The Gianforte administration is updating a program to distribute at least $44 million in federal rent assistance to Montanans harmed financially by the Covid-19 pandemic – but the money has yet to be authorized by the Legislature.
And that money is part of Montana’s total federal share of $200 million for rental assistance, which would be redistributed to other states if it’s not used by this fall.
Commerce Department officials outlined their plans Monday at a meeting of two legislative budget panels, which draft the budget for two agencies likely to be involved in spending the money.
“The key objective of this program is speed of deployment,” said state Commerce Director Scott Osterman. “Our goal is maximum utilization of the benefit.”
The Legislature has approved a bill that authorizes $17 million of the federal funds for the program this year. However, any additional spending would have to be included in a separate bill, which has yet to be identified or passed.
“There is no question that there are more families struggling with housing instability,” said Heather O’Loughlin, co-director of the Montana Budget and Policy Center, a group that advocates for low- and moderate-income households. “I don’t think we have a clear sense of the full effect (of the pandemic).”
Last year, Montana distributed only $8.4 million out of $50 million in federal money allocated for “emergency housing assistance” to Montanans who had trouble paying rent or mortgage payments because they’d lost their job during the pandemic.
About 2,500 households got an average of $3,400 each.
Now, the Commerce Department is estimating that $44 million can be spent through June for 7,000 to 8,000 households, to help people pay rent and utilities.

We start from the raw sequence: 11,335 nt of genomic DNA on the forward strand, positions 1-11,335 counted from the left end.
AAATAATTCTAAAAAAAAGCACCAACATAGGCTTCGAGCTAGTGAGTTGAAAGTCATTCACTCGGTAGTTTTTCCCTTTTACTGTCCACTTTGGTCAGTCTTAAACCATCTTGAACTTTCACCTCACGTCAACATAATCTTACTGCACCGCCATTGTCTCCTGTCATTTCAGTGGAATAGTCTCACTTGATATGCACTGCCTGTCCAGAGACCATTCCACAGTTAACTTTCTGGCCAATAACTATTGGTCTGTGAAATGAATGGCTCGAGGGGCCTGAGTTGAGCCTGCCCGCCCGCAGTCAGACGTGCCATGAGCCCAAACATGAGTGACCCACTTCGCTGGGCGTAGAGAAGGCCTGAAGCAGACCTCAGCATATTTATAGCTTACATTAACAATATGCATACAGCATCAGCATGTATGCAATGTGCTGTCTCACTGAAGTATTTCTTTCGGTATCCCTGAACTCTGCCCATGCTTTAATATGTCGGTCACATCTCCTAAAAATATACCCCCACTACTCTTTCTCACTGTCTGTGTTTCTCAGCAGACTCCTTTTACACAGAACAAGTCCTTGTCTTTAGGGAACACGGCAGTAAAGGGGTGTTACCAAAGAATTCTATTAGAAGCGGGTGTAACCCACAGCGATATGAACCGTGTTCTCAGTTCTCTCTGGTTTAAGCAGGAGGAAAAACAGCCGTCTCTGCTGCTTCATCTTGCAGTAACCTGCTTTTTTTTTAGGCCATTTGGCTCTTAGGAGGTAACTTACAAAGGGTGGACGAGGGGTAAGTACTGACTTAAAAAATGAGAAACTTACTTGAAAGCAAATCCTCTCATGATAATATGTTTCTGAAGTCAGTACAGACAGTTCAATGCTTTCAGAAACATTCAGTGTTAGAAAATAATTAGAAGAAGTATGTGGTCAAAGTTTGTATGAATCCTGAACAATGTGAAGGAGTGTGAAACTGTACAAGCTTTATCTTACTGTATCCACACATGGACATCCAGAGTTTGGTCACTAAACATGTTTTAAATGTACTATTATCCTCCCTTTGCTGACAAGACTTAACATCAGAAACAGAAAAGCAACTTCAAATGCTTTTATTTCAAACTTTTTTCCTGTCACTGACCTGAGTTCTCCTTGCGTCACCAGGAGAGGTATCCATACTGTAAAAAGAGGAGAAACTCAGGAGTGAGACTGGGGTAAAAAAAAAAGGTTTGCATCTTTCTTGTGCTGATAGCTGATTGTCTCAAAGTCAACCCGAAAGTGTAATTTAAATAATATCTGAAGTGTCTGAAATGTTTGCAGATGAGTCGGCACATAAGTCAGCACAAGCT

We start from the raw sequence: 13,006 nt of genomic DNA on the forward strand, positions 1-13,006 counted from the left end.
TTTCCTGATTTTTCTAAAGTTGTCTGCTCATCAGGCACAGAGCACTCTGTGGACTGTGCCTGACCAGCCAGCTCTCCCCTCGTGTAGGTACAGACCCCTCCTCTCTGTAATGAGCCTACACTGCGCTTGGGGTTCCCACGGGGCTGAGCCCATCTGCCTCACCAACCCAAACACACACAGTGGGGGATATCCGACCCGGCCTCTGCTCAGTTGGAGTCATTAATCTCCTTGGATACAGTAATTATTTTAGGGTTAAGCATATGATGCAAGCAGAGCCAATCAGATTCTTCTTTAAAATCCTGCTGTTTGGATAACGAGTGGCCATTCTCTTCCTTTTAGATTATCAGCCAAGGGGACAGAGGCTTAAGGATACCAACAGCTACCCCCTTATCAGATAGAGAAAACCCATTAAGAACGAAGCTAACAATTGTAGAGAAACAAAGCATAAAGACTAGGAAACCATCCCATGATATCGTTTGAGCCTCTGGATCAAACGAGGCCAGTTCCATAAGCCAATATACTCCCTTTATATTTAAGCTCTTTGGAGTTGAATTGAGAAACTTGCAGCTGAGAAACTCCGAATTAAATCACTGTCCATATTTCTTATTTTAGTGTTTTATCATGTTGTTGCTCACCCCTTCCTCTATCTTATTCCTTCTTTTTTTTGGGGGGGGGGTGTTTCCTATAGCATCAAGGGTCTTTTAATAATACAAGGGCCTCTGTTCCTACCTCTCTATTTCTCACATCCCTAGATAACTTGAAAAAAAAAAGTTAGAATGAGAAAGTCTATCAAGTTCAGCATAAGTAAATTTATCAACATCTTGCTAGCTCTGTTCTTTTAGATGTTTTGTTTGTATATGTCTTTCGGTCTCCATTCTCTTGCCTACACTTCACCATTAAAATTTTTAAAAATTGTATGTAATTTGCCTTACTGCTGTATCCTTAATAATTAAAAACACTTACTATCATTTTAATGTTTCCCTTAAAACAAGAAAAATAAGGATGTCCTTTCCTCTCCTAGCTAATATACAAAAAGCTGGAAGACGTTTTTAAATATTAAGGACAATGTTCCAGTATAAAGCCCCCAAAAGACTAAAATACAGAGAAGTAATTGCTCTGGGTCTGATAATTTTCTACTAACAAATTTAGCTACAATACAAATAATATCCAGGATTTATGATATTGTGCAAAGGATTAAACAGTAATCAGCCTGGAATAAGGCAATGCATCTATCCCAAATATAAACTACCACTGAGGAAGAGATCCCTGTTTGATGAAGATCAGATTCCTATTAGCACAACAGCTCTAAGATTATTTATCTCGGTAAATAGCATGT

Cheryl Cohen of the state Housing Division said based on Census data, the department believes 10,000 to 30,000 Montana households could face difficulty paying their rent this year, and that as many as 10,000 could face eviction notices when a federal moratorium on evictions expires March 31.
“We think there’s a greater need out there, than perhaps what the applications from last year’s program demonstrates,” she said.
Sen. Mike Lang, R-Malta, said he hopes the department will make the program more accessible to people across the state, from urban to rural areas.
“There’s a lot of stones in eastern Montana that need to be overturned, so please make sure that those people understand it,” he said.
Cohen said agency officials are planning to hire staff to work solely on the program, and have telephone operators available, in addition to online applications, to make it work more quickly. This time, the program also will allow landlords to submit applications for their tenants, she added.
The agency has created a website where applicants can keep track of updates for the program and apply for assistance, and a phone number: 406-841-2840.